One of the (few) bonuses of reaching your mid-50s is that it gives you a sense of perspective previously lacking. In my callow youth, when I was editing the Catholic Herald in the late 1980s and early 1990s, I witnessed what I took then to be the death throes of an anti-Catholic prejudice in the public life of this country that stretched back five centuries. Much of the credit should go to the late Cardinal Basil Hume, who managed by sheer force of his personality finally to lay to rest the ghosts of the Reformation. We were no longer outsiders, I remember thinking.
Fast forward 25 years, though, and I find myself ever more aware of an unpleasant form of prejudice that today marginalises not just Catholics but all people of faith. Religion is now routinely treated in our ever more sceptical, secular and curiously intolerant times as a strange aberration which, if it is to be acknowledged at all, must be treated as a purely private matter.
Which is a counsel of utter despair. In September 2010, during his trip to Britain, Pope Benedict XVI did his best by naming and shaming it. Speaking in Westminster Hall before both Houses of Parliament, he highlighted “the failure to appreciate not only the rights of believers to freedom of conscience and freedom of religion, but also the legitimate role of religion in the public square”.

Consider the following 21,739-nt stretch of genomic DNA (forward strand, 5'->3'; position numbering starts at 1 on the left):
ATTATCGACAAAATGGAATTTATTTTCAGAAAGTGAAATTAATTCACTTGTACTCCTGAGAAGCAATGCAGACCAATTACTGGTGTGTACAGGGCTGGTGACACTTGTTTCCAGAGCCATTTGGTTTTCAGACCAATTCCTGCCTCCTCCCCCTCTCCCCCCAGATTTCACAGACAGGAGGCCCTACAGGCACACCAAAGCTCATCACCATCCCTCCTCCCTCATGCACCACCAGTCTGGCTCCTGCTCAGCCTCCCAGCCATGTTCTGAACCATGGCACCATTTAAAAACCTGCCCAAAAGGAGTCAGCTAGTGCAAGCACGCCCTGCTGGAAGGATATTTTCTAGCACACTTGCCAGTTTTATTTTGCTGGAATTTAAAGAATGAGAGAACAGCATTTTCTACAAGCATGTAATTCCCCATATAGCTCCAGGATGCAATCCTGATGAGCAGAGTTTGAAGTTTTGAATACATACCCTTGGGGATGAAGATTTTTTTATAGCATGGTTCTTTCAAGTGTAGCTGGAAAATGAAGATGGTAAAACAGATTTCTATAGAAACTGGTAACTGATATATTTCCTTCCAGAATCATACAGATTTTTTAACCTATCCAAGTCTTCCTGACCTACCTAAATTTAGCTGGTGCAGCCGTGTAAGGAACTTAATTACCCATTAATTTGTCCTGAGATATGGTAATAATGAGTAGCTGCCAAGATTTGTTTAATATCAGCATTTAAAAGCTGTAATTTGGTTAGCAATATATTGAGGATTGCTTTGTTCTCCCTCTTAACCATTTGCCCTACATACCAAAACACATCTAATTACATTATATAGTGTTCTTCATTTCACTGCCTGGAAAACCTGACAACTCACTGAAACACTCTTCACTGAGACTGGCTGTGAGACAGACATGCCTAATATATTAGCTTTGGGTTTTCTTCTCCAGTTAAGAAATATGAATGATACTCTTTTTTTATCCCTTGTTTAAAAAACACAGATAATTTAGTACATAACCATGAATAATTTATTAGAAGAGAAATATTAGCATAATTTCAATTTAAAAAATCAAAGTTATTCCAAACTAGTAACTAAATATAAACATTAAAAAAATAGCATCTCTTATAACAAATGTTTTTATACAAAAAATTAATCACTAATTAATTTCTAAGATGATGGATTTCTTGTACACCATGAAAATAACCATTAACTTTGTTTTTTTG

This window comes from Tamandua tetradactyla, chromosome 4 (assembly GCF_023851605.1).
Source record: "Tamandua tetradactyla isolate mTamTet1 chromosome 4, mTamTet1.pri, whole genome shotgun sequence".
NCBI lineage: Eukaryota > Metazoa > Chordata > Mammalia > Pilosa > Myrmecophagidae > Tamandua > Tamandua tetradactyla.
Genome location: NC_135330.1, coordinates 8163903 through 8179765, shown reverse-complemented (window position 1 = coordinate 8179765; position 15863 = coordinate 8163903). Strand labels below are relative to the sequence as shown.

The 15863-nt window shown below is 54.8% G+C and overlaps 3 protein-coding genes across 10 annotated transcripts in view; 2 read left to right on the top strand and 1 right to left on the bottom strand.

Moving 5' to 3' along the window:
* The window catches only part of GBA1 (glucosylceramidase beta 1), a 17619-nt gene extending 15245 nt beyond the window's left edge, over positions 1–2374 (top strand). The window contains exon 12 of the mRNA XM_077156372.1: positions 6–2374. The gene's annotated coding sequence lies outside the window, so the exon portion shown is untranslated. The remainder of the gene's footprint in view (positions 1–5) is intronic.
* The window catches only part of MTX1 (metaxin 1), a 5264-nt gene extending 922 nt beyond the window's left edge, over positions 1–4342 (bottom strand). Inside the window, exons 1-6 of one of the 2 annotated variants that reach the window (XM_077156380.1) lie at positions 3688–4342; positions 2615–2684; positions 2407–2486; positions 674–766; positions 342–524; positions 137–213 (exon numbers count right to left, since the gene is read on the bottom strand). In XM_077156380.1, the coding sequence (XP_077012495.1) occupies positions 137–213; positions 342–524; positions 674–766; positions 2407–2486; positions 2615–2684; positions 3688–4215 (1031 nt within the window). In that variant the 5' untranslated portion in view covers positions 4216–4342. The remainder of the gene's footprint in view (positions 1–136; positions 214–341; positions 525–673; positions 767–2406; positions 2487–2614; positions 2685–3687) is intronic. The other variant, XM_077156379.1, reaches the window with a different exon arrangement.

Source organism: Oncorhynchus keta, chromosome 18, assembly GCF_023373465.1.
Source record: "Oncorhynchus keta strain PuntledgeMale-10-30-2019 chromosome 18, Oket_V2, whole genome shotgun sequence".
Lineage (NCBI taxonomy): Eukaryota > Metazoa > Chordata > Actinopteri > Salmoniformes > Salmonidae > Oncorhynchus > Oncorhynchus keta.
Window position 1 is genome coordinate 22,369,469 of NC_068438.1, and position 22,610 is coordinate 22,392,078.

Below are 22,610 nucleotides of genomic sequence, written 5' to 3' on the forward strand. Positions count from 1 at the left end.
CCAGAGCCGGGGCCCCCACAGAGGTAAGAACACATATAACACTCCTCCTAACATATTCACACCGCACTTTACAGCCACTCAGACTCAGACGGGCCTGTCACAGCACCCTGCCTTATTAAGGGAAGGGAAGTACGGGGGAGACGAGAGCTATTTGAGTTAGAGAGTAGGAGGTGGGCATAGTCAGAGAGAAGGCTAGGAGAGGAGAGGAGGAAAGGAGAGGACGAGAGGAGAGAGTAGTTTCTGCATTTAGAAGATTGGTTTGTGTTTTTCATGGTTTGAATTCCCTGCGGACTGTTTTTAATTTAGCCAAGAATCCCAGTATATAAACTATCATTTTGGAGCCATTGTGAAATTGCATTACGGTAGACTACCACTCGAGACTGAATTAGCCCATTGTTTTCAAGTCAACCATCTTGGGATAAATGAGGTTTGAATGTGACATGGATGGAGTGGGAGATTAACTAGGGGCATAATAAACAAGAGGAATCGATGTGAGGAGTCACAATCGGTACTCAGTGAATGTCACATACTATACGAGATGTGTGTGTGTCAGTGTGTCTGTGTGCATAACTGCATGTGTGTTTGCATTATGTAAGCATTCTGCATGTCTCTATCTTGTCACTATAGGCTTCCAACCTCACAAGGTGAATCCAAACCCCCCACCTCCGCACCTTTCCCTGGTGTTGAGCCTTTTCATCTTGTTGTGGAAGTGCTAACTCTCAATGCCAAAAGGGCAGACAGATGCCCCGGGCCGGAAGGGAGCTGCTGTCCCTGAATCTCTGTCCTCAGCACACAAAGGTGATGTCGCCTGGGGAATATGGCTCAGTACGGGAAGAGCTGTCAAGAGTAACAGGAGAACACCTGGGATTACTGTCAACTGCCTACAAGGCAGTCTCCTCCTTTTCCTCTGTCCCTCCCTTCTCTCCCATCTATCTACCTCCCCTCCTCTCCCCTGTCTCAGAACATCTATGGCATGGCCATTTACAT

If anything, however, things since have only got worse. The fact that our erstwhile prime minister, Tony Blair, became a Catholic once out of office has apparently done nothing to challenge the perceived wisdom of Downing Street spokesman Alastair Campbell’s infamous statement in 2003 that “we don’t do God”. Yes, we now have a vicar’s daughter as prime minister, and she goes to her local Anglican church every Sunday, yet to speak publicly about having a faith can feel like putting your head above the parapet.
It is one example among many, but when I recently wrote what I intended as a generous obituary in the Guardian of Christine Keeler – about whom I knew a good deal, having written a book on the Profumo scandal – the readers’ online reactions brimmed over not just with objections to my arguments, which were to be expected, but also with highly personal and virulent attacks on how, as a Catholic, I should never have been allowed to express an opinion on such a famous figure (no matter that Keeler died a Catholic).
Par for the course, perhaps, but two readers told me subsequently that they had complained at such naked anti-Catholic abuse to the paper’s moderator, only to be dismissed in a manner unthinkable if the attacks on me had been about my gender, sexuality or race.
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